World news: Searing heatwave scorches Europe

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MADRID: Britain was heading for its highest temperatures on record and firefighters battled blazes across southern Europe as a heatwave sent people seeking shade and worsening fears about climate change.

In Spain, a wildfire swept through a field and engulfed a backhoe near the northern town of Tabara, forcing the driver to run for his life as the flames scorched clothes from his back.

Across the country and in some other parts of southern Europe, there were signs that conditions were beginning to improve after days of searing peaks that claimed hundreds of lives and left the countryside dangerously dry, authorities said.

But the heat wave was moving north. Temperatures reached 38C in southern England yesterday and are expected to reach a record high of 40C today, according to the UK Met Office.

Train companies canceled services and some schools closed while ministers urged the public to stay at home and the government issued a ‘national emergency’ alert.

Flights have been suspended at Luton Airport after staff spotted a ‘runway fault’. Hot weather had melted the runway at the Royal Air Force’s Brize Norton base, Sky News reported.

Sales of electric fans, hoses, air conditioning units and sprinklers are soaring, retailers said.

“We were hoping not to come to this, but for the first time we are predicting over 40C in the UK,” said Met Office climate attribution scientist Dr Nikos Christidis.

“Climate change has already influenced the likelihood of extreme temperatures in the UK. The chances of seeing 40C days in the UK could be up to 10 times more likely in the current climate than in a natural climate unaffected by human influence,” he said.

Wildfires raged across Portugal, Spain and France and authorities warned there was further risk as tinder-dry conditions persisted.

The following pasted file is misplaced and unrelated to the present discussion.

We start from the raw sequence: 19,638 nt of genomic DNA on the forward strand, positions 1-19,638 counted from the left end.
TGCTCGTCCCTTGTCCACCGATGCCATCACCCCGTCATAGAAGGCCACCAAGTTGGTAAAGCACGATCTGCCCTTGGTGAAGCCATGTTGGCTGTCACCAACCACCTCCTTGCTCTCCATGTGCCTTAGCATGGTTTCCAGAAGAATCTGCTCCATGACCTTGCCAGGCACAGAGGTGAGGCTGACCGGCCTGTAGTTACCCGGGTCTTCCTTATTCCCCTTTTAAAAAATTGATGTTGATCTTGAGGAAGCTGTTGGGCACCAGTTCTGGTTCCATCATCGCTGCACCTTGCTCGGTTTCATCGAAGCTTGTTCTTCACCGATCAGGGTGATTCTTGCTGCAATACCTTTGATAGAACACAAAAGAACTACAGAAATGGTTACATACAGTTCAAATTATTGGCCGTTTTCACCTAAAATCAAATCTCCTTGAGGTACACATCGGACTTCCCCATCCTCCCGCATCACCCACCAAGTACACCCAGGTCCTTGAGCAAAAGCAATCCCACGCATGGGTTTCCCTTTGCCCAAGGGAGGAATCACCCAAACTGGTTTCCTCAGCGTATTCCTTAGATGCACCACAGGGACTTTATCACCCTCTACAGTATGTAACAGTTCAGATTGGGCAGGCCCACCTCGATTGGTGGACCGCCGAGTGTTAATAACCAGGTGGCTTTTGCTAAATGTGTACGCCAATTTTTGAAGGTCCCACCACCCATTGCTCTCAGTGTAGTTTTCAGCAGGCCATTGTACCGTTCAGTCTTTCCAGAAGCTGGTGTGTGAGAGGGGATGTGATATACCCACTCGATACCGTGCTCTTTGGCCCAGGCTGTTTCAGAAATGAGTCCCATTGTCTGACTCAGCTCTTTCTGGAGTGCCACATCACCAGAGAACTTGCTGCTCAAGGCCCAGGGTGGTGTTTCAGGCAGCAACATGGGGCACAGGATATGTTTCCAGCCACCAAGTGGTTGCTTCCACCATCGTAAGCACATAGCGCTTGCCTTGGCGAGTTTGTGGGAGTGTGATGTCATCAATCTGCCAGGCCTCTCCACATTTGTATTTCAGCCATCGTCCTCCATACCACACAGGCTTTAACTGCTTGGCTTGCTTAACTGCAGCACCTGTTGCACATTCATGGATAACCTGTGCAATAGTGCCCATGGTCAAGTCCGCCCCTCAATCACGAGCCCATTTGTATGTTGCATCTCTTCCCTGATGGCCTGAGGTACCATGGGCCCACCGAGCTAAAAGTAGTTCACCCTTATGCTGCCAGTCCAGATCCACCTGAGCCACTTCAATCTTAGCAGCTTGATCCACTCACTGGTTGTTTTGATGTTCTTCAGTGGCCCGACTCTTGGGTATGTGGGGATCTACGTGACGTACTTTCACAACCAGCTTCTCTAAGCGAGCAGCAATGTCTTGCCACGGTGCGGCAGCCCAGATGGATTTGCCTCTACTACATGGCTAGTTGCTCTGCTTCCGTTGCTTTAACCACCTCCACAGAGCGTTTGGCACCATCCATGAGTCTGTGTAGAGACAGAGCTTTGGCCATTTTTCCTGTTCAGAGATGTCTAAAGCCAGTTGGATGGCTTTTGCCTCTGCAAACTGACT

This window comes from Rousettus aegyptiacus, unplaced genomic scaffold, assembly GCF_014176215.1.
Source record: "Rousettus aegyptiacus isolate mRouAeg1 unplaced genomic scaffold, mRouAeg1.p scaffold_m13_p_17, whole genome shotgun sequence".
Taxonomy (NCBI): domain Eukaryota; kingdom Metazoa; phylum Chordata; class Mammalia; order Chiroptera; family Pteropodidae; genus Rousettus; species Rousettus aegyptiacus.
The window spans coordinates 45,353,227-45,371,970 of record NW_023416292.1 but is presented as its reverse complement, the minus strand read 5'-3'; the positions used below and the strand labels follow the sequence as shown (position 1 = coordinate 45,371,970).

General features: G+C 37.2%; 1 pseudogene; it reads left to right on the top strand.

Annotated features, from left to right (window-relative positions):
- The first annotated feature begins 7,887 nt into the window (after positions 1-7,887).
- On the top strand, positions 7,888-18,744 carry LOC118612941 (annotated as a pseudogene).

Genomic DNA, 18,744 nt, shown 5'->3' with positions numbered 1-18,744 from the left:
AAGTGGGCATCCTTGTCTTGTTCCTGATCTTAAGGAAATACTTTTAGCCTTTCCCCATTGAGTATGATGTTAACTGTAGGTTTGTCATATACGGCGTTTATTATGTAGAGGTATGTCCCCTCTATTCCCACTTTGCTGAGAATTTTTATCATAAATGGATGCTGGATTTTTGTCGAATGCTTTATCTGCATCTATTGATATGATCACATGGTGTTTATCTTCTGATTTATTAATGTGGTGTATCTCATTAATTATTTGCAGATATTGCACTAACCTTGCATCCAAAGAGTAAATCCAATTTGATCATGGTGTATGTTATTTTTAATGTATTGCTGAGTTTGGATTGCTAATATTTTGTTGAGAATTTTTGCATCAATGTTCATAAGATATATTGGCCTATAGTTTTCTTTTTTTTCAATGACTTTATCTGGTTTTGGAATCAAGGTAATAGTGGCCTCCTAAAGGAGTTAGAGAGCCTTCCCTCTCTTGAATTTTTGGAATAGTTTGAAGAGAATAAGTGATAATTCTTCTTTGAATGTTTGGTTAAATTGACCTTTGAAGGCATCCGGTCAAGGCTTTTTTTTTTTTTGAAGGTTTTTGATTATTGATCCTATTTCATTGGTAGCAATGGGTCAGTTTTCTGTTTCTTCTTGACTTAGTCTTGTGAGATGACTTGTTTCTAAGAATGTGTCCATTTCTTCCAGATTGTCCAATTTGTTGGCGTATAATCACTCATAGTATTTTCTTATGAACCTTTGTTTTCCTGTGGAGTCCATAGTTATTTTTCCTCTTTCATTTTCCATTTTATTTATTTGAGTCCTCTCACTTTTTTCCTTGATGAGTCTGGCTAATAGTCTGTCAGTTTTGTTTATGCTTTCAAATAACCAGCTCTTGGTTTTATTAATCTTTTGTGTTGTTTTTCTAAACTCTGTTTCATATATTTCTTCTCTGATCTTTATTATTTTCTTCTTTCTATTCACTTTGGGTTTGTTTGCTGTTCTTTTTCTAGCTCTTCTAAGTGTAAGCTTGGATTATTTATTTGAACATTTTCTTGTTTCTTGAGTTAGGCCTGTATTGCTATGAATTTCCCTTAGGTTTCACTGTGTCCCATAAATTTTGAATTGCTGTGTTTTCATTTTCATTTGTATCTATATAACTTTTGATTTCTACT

Spain was facing the last day of a more than week-long heat wave, which had caused more than 510 heat-related deaths, according to estimates from the Carlos III Health Institute.

As fires burn thousands of hectares in Galicia, Castile and Leon, Catalonia, Extremadura and Andalusia, Spain mourned the death of a firefighter on Sunday evening in the province of Zamora, in the north- west of the country.

In El Pont de Vilomara in Catalonia, evacuees gathered outside a civic center, including pensioner Onofre Munoz, 69, who said his house and van were completely destroyed.

“We bought the van when I retired and now it’s completely burnt out. We have nothing,” he said.

“Our house had quite a few windows, they exploded and a powerful fire entered.”

In Portugal, temperatures dropped over the weekend, but the risk of forest fires remained very high, the Portuguese Institute of Meteorology said.

About 1,000 firefighters, supported by 284 vehicles and 18 aircraft, were battling 10 wildfires, mostly in northern regions, authorities said. Two people died trying to flee the flames in a car in the northern region of Murca, according to media reports.

Belgium and Germany were among the countries expecting the heatwave to hit them in the coming days.

The EU said it was monitoring raging wildfires in southern member states yesterday, sending a firefighting aircraft to Slovenia over the weekend, adding to recent deployments to France and Portugal .

“We are of course continuing to monitor the situation during this unprecedented heat wave and will continue to mobilize support if necessary,” spokesman Balazs Ujvari told a press briefing.

In the Gironde region of southwestern France, fires have destroyed 14,800 hectares, local authorities said yesterday. More than 14,000 people have been evacuated from the area. France has issued red alerts, the highest possible, for several regions, urging residents to “be extremely vigilant”.

In Italy, where smaller fires have broken out, forecasters expect temperatures above 40C in several regions in the coming days.

Switzerland also suffered the effects of the heat wave. Axpo, the operator of the Beznau nuclear power plant, said it was forced to reduce its production so as not to overheat the Aare river from which it draws its cooling water.

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